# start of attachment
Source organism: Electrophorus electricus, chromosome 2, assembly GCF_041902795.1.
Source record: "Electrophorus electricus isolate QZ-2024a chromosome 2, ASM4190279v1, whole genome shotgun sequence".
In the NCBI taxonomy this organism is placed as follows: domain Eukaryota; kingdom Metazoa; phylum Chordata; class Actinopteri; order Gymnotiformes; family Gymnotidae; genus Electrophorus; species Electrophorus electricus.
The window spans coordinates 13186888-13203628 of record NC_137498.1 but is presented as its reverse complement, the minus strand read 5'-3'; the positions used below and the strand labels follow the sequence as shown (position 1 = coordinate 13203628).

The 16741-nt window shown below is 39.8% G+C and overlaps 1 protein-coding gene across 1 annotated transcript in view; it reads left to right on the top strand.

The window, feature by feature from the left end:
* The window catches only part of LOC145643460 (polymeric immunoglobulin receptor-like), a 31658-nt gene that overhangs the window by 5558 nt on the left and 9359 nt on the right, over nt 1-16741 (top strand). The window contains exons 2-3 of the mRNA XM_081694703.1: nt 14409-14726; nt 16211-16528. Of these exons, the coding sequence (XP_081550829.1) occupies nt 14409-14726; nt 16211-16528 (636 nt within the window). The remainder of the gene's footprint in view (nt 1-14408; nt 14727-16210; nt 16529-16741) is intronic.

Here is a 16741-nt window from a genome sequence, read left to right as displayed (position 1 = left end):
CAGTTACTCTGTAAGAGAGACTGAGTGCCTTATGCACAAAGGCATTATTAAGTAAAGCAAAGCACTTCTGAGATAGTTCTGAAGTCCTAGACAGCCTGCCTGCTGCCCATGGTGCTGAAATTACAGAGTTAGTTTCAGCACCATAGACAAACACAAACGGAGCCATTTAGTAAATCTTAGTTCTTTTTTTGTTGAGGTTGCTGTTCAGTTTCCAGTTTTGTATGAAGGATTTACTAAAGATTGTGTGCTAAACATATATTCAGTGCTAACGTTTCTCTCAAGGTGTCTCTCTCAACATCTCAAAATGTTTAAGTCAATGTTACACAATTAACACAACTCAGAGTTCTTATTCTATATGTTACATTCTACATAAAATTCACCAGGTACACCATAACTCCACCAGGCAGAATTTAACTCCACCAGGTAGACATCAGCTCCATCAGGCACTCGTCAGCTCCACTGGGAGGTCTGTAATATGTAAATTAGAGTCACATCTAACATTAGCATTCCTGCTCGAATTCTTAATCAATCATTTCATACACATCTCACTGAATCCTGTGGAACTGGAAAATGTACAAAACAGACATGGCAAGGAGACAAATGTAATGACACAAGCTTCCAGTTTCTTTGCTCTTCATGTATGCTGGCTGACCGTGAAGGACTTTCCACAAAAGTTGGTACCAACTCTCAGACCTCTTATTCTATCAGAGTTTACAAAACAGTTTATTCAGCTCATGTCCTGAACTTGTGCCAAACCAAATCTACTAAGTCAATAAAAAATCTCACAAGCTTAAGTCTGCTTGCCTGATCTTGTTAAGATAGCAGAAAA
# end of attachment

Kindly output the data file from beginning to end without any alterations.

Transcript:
Source organism: Electrophorus electricus, chromosome 2, assembly GCF_041902795.1.
Source record: "Electrophorus electricus isolate QZ-2024a chromosome 2, ASM4190279v1, whole genome shotgun sequence".
In the NCBI taxonomy this organism is placed as follows: domain Eukaryota; kingdom Metazoa; phylum Chordata; class Actinopteri; order Gymnotiformes; family Gymnotidae; genus Electrophorus; species Electrophorus electricus.
The window spans coordinates 13186888-13203628 of record NC_137498.1 but is presented as its reverse complement, the minus strand read 5'-3'; the positions used below and the strand labels follow the sequence as shown (position 1 = coordinate 13203628).

The 16741-nt window shown below is 39.8% G+C and overlaps 1 protein-coding gene across 1 annotated transcript in view; it reads left to right on the top strand.

The window, feature by feature from the left end:
* The window catches only part of LOC145643460 (polymeric immunoglobulin receptor-like), a 31658-nt gene that overhangs the window by 5558 nt on the left and 9359 nt on the right, over nt 1-16741 (top strand). The window contains exons 2-3 of the mRNA XM_081694703.1: nt 14409-14726; nt 16211-16528. Of these exons, the coding sequence (XP_081550829.1) occupies nt 14409-14726; nt 16211-16528 (636 nt within the window). The remainder of the gene's footprint in view (nt 1-14408; nt 14727-16210; nt 16529-16741) is intronic.

Here is a 16741-nt window from a genome sequence, read left to right as displayed (position 1 = left end):
CAGTTACTCTGTAAGAGAGACTGAGTGCCTTATGCACAAAGGCATTATTAAGTAAAGCAAAGCACTTCTGAGATAGTTCTGAAGTCCTAGACAGCCTGCCTGCTGCCCATGGTGCTGAAATTACAGAGTTAGTTTCAGCACCATAGACAAACACAAACGGAGCCATTTAGTAAATCTTAGTTCTTTTTTTGTTGAGGTTGCTGTTCAGTTTCCAGTTTTGTATGAAGGATTTACTAAAGATTGTGTGCTAAACATATATTCAGTGCTAACGTTTCTCTCAAGGTGTCTCTCTCAACATCTCAAAATGTTTAAGTCAATGTTACACAATTAACACAACTCAGAGTTCTTATTCTATATGTTACATTCTACATAAAATTCACCAGGTACACCATAACTCCACCAGGCAGAATTTAACTCCACCAGGTAGACATCAGCTCCATCAGGCACTCGTCAGCTCCACTGGGAGGTCTGTAATATGTAAATTAGAGTCACATCTAACATTAGCATTCCTGCTCGAATTCTTAATCAATCATTTCATACACATCTCACTGAATCCTGTGGAACTGGAAAATGTACAAAACAGACATGGCAAGGAGACAAATGTAATGACACAAGCTTCCAGTTTCTTTGCTCTTCATGTATGCTGGCTGACCGTGAAGGACTTTCCACAAAAGTTGGTACCAACTCTCAGACCTCTTATTCTATCAGAGTTTACAAAACAGTTTATTCAGCTCATGTCCTGAACTTGTGCCAAACCAAATCTACTAAGTCAATAAAAAATCTCACAAGCTTAAGTCTGCTTGCCTGATCTTGTTAAGATAGCAGAAAA